ATHENS, May 14 (Reuters) - The European Union will cut its carbon emissions in 2020 by a bigger margin than it has pledged it would under United Nation climate change treaties, the bloc’s environment ministers were told in a meeting on Wednesday.
“Europe will be overachieving in 2020,” Hans Bruyninckx, Executive Director of the European Environment Agency said after presenting his organisation’s findings to ministers and European Commission officials in Athens.
The EU has unilaterally pledged under the U.N. Kyoto Protocol for Climate Change to reduce its emissions to 20 percent below 1990 levels by 2020.
The bloc has already almost met that target and now expects to comfortably beat it by 2020. “For the year 2020, total emissions are projected to be 24.5 percent below base year levels,” it said in a document submitted to the U.N. on April 30.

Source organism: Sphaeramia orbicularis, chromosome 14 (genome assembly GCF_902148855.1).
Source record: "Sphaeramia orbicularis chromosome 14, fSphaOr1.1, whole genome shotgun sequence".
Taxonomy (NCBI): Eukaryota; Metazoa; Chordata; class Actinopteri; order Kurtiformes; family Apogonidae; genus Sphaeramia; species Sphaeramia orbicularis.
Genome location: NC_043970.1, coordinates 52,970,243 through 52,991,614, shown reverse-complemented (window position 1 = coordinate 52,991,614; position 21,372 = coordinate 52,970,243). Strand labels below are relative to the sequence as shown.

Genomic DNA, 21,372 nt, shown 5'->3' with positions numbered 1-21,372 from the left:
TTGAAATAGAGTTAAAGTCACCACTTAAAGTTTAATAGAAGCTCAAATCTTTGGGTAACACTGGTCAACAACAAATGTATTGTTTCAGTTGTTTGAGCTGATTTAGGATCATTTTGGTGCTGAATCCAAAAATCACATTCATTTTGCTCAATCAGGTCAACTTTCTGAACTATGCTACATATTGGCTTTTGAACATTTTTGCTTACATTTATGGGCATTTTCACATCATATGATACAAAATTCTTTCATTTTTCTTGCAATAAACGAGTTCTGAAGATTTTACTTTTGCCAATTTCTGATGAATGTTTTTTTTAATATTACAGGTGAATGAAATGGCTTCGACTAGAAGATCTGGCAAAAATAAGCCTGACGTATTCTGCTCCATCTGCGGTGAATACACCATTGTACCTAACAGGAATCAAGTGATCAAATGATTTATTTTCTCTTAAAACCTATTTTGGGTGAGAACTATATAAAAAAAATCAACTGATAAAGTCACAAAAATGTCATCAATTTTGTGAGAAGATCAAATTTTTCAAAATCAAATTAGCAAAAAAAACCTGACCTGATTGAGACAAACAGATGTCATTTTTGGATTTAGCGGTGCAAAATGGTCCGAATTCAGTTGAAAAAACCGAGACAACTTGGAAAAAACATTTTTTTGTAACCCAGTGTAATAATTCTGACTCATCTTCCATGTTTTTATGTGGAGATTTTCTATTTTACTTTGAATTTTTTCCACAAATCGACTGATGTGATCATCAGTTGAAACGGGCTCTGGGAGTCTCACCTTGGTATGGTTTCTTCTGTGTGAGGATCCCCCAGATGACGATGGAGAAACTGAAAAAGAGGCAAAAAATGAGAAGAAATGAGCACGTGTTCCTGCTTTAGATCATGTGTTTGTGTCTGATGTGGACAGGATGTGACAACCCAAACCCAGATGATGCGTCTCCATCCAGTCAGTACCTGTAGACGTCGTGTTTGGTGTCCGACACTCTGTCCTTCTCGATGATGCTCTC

But EU member states remain split over how to meet an even more ambitious proposal from the European Commission to cut carbon emissions by 40 percent in 2030, the bloc’s Greek EU Presidency said.
“There are three groups of member states,” said Greek Energy and Environment Minister Yannis Maniatis. Some member states support the Commission’s proposal while others hesitate to adopt any targets at all. A third group, including Greece, wants to go even further, Maniatis said.
The EU has pledged to agree on the 2030 targets and measures by October.
Scientists and environmental campaigners have urged the bloc to continue its leadership in tackling climate change to ensure global temperature rises are kept below the 2 degree Celsius level that U.N.-backed scientists say is needed to prevent a huge increase in droughts, flooding and rising sea levels. (Reporting by Harry Papachristou, Ben Garside and Alister Doyle, editing by David Evans)